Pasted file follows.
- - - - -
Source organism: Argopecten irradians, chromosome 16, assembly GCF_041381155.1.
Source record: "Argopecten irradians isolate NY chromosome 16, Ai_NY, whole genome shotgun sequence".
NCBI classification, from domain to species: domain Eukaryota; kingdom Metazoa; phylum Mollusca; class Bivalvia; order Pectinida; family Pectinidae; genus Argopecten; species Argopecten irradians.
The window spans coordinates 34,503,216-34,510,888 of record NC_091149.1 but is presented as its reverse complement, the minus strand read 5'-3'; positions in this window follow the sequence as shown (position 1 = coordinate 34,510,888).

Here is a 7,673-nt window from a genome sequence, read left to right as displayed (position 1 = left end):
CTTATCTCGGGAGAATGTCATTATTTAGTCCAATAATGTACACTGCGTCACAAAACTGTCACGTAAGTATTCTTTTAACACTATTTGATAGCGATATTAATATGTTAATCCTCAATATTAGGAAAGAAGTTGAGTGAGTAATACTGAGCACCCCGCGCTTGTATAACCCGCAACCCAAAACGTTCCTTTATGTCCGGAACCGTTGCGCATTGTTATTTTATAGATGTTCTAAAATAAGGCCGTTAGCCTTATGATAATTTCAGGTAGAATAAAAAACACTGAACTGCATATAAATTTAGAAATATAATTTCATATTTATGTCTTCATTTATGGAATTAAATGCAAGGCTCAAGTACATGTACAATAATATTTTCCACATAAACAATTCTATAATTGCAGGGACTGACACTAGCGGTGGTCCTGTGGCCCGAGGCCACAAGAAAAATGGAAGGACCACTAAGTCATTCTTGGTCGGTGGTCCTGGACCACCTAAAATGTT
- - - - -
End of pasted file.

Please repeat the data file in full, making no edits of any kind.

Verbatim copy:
Source organism: Argopecten irradians, chromosome 16, assembly GCF_041381155.1.
Source record: "Argopecten irradians isolate NY chromosome 16, Ai_NY, whole genome shotgun sequence".
NCBI classification, from domain to species: domain Eukaryota; kingdom Metazoa; phylum Mollusca; class Bivalvia; order Pectinida; family Pectinidae; genus Argopecten; species Argopecten irradians.
The window spans coordinates 34,503,216-34,510,888 of record NC_091149.1 but is presented as its reverse complement, the minus strand read 5'-3'; positions in this window follow the sequence as shown (position 1 = coordinate 34,510,888).

Here is a 7,673-nt window from a genome sequence, read left to right as displayed (position 1 = left end):
CTTATCTCGGGAGAATGTCATTATTTAGTCCAATAATGTACACTGCGTCACAAAACTGTCACGTAAGTATTCTTTTAACACTATTTGATAGCGATATTAATATGTTAATCCTCAATATTAGGAAAGAAGTTGAGTGAGTAATACTGAGCACCCCGCGCTTGTATAACCCGCAACCCAAAACGTTCCTTTATGTCCGGAACCGTTGCGCATTGTTATTTTATAGATGTTCTAAAATAAGGCCGTTAGCCTTATGATAATTTCAGGTAGAATAAAAAACACTGAACTGCATATAAATTTAGAAATATAATTTCATATTTATGTCTTCATTTATGGAATTAAATGCAAGGCTCAAGTACATGTACAATAATATTTTCCACATAAACAATTCTATAATTGCAGGGACTGACACTAGCGGTGGTCCTGTGGCCCGAGGCCACAAGAAAAATGGAAGGACCACTAAGTCATTCTTGGTCGGTGGTCCTGGACCACCTAAAATGTT